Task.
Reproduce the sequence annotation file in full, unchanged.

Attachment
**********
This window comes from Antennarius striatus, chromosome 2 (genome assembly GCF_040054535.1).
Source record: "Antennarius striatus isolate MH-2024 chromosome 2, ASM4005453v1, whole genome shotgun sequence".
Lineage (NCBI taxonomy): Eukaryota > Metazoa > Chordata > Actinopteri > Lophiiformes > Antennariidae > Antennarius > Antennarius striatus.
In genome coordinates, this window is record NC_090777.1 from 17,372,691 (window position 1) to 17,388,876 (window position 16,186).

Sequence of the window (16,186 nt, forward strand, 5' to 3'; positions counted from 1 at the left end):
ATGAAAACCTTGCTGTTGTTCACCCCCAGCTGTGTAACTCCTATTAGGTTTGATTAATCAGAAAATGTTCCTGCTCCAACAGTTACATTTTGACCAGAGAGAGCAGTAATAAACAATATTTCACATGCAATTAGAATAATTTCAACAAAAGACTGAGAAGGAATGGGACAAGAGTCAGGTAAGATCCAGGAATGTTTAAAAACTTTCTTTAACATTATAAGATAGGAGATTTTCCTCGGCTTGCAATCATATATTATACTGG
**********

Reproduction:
This window comes from Antennarius striatus, chromosome 2 (genome assembly GCF_040054535.1).
Source record: "Antennarius striatus isolate MH-2024 chromosome 2, ASM4005453v1, whole genome shotgun sequence".
Lineage (NCBI taxonomy): Eukaryota > Metazoa > Chordata > Actinopteri > Lophiiformes > Antennariidae > Antennarius > Antennarius striatus.
In genome coordinates, this window is record NC_090777.1 from 17,372,691 (window position 1) to 17,388,876 (window position 16,186).

Sequence of the window (16,186 nt, forward strand, 5' to 3'; positions counted from 1 at the left end):
ATGAAAACCTTGCTGTTGTTCACCCCCAGCTGTGTAACTCCTATTAGGTTTGATTAATCAGAAAATGTTCCTGCTCCAACAGTTACATTTTGACCAGAGAGAGCAGTAATAAACAATATTTCACATGCAATTAGAATAATTTCAACAAAAGACTGAGAAGGAATGGGACAAGAGTCAGGTAAGATCCAGGAATGTTTAAAAACTTTCTTTAACATTATAAGATAGGAGATTTTCCTCGGCTTGCAATCATATATTATACTGG